Dr Jean Allain received a Research Fellowship from the Leverhulme Trust to carry out a project entitled “Slavery in Domestic Jurisdictions”, which will gather legislation and case-law related to human exploitation – be it slavery, servitude, forced labour or trafficking – from as many countries as possible over a year-long period.
With the assistance of Dr Marie Lynch as a Research Fellow Dr. Allain will, through site visits to leading libraries from every region of the world, gather domestic legislation and case-law from countries so as to build a database of the domestic law applicable to human exploitation.
To date, Dr. Allain’s considerations of the issue of human exploitation have been focused on applicable treaty and customary international law. With the assistance of a nine-month post-doc, Dr. Allain will be able to consider – in line with Article 38(1)(c) of the Statute of the International Court of Justice – those ‘general principles’ which emerge from an overarching comparative consideration of the law of human exploitation. In its aggregate, the material should provide a more in-depth understanding of the principles of law which should hold when elevated to the international plane. For the first time, the research brings together the accumulated wisdom of countries in their attempt to suppress, at the domestic level, various types of human exploitation while, in their aggregate, these findings will assist countries in understanding what constitutes one of the fundamental elements of trafficking.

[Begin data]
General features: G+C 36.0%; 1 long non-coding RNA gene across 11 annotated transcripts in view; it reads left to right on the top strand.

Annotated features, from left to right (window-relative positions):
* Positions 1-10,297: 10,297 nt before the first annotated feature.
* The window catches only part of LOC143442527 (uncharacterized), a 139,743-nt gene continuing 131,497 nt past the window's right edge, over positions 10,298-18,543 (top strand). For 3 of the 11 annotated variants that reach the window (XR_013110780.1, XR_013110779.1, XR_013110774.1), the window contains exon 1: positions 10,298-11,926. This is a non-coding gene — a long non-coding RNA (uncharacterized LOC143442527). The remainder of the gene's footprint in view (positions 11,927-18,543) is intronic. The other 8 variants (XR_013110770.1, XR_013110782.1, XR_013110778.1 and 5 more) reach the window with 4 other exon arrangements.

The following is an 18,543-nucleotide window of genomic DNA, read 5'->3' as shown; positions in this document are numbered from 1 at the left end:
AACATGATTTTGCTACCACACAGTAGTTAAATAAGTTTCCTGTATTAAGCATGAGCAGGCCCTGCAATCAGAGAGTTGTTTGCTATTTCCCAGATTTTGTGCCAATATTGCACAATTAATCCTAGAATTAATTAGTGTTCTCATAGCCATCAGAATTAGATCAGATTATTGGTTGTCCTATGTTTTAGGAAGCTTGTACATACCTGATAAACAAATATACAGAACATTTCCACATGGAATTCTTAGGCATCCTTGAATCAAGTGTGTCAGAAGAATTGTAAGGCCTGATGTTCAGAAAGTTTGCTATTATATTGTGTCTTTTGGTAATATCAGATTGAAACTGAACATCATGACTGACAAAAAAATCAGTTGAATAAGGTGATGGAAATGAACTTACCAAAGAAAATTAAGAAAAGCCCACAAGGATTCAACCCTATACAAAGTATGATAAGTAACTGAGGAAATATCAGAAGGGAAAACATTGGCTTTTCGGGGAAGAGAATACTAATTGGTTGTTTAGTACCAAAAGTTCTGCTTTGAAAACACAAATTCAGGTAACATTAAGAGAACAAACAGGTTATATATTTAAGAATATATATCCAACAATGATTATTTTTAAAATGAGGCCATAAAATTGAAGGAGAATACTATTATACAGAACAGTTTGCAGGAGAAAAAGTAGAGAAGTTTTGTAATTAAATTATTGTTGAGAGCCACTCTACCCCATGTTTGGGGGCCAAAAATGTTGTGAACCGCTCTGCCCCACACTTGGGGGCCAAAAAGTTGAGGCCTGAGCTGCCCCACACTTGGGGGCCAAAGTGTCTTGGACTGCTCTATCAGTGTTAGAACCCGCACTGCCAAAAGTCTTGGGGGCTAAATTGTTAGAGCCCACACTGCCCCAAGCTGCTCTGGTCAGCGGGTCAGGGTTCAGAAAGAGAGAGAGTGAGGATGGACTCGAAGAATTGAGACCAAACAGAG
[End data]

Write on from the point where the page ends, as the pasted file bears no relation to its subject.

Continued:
The bulk of the research will take place during a period of research leave granted by the School of Law, Queen’s University Belfast, and is meant to be the final piece of research needed to complete a monograph entitled Slavery in International Law: Of Human Exploitation and Trafficking, to appear in 2012 with Martinus Nijhoff.
Dr Marie Lynch will be conducting research over a nine-months period starting ending in October 2011; it is expected that libraries in Africa, North and South America, Asia, continental Europe, and the United Kingdom will be consulted during the early months of 2011 and the database will be fully functional and populated by late summer 2011.